This year was a breakout year for my family, and not in the way my wife and I would’ve preferred, although we should have seen it coming—after all, parenting is a challenge, to say the least, because you never really know what to expect as you go along. Undoubtedly, as you experience similar events in your life with your child(ren), someone else will advise they went through the same thing. However, there never seems to be any way of knowing these things ahead of time, it’s always “confirmation after it’s passed.”
For instance, as a parent of a teenager, you know there will come a time when they don’t want to do such things as go on trips with you any longer, or at least some of them. Gone are the days of them being excited to take a weekend excursion to a place you haven’t visited before, or a day-trip to the mountains and so on. Instead, the teenage part of them kicks in and they decide they’d much rather be spending this time with their friends…away from their parents!
Even though you know this time will come eventually, somehow you never really seem to be prepared when it does. One reason is simply that they don’t give you advance notice they’re going to do this. Such as, “Hey Mom and Dad, you know how we always go to the mountains in the fall? Well, when the trip comes around again in 6 months, I just want to give you a heads-up that I’ll be going camping that weekend.” It would still be a shocker, but at least you’d know. Another even better response would be, “Hey Mom and Dad, I’m really going to enjoy our annual trip this year, and you should too, because next year I’ll be doing something else with my friends instead.”
Okay, I know this is a bit of a pipe dream to think parents could get this much advance notice of anything a teen would want to do, but it would help make the adjustment go smoother. Family trips, game night, festivals and other assorted traditions are things we’ve enjoyed and looked forward to since our children were born. Then, all of a sudden, they change and decide they want to do something different. It works for them, but it’s difficult for the parents, who didn’t see it coming. If we had known that last year, for instance, was going to be the last time for (insert event here) then we would have enjoyed it more and relished in the moment a little longer. I’m not saying it doesn’t make you wish for another year of the family experience, but it is helpful to ease into the transition that teenagers are always putting you through.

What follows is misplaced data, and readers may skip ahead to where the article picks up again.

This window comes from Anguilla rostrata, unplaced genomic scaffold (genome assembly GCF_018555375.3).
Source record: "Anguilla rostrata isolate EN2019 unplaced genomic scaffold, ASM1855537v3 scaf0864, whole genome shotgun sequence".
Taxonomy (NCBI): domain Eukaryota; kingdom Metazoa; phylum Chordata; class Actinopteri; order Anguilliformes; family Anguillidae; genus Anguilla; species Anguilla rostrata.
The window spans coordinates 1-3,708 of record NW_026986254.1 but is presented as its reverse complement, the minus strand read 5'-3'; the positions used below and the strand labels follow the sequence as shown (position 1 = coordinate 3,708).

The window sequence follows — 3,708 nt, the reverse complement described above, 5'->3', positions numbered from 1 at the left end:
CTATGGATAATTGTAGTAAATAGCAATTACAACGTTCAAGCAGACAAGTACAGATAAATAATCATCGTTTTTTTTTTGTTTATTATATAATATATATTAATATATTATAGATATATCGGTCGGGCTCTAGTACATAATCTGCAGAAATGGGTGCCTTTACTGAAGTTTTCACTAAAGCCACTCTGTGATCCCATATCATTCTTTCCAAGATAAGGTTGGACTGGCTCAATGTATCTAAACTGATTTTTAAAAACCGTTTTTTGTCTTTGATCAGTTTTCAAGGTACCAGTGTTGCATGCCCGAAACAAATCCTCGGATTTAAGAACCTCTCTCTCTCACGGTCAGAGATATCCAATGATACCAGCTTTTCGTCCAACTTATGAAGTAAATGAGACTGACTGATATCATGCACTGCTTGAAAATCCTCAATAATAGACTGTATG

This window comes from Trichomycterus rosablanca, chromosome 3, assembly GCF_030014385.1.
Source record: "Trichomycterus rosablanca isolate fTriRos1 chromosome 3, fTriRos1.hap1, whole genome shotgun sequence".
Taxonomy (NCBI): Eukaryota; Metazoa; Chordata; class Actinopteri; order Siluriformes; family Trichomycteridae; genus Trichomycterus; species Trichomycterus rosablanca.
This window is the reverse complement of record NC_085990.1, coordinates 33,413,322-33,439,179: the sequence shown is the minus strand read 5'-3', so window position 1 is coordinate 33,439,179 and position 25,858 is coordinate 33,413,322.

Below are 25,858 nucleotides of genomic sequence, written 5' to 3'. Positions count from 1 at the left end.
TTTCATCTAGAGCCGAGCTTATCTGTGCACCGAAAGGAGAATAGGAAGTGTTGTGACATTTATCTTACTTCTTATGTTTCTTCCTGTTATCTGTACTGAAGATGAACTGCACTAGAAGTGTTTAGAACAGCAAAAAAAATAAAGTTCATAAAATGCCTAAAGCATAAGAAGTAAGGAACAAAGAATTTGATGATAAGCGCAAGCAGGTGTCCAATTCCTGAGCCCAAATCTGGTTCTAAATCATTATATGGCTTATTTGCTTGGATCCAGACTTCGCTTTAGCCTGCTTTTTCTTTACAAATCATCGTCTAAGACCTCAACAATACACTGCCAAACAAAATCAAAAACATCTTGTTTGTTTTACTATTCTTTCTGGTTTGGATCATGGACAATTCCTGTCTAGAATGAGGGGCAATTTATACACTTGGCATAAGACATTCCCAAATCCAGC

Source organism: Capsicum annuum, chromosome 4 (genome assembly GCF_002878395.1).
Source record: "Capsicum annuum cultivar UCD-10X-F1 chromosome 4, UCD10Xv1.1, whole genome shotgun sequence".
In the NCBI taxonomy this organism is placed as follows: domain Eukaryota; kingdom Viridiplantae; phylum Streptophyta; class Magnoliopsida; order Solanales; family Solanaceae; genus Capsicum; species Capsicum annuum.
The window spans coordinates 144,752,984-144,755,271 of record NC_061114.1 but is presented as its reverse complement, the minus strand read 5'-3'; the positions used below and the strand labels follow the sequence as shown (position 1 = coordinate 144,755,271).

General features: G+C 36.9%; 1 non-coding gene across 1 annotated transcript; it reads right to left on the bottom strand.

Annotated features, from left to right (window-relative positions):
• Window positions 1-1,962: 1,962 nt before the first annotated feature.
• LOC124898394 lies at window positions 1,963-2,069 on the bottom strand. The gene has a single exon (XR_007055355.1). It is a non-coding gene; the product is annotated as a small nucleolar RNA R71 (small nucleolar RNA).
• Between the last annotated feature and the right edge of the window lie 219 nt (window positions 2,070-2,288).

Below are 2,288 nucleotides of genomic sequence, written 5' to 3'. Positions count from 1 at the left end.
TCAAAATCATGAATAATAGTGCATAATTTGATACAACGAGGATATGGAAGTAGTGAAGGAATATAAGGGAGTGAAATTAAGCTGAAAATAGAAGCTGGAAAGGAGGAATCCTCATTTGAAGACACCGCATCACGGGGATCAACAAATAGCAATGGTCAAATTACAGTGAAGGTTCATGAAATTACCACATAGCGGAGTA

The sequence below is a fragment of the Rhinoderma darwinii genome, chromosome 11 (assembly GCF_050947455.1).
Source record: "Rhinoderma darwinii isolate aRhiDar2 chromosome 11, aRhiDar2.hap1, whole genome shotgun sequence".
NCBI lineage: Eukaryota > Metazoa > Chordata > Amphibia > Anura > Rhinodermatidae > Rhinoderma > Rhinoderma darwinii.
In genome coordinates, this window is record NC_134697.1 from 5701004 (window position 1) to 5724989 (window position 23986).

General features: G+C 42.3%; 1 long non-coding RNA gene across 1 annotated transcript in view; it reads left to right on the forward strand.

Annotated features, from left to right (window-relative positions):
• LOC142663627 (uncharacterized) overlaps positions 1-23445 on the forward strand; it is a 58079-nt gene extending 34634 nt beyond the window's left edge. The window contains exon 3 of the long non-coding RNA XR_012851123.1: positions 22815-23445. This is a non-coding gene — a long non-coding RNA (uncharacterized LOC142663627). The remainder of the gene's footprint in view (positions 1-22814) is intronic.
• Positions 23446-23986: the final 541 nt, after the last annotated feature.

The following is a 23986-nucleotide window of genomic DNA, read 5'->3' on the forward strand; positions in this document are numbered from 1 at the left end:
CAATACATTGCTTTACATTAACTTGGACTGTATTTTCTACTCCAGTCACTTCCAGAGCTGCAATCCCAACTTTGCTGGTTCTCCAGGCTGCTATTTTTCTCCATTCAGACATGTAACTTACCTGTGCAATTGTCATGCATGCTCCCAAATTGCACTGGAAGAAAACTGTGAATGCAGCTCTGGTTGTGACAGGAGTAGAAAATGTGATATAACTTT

But I guess that’s not the way it’s supposed to happen. There’s a philosophical reason for it, I’m sure, that I’m not aware of at the moment. Perhaps you have some ideas of your own. Regardless, here is where we are, and I know there will be plenty more of these moments to come along in the months and years ahead. It’s not fair to us parents, but it rarely is, as we raise our children through life. Parents bear the brunt of many things as their children grow and learn life’s lessons, and often without any appreciation at the moment. Then as time passes, and the children grow into adults and start their own families, they get an occasional glimpse of their past in their memories that shines a light on what their parents went through. In that moment, they garner an understanding that wasn’t there before when they were younger. And if you’re fortunate, they tell you so, and it’s rewarding, even if the recognition is delayed by several years in the process.
I know I’ve had those moments with my parents, where I understand better now what they experienced. The older I get, the greater respect I have for the things they did for me and my siblings, and the special moments they allowed us to share and relish in our memories.
Hopefully, someday my children will do the same, until then…carpe diem.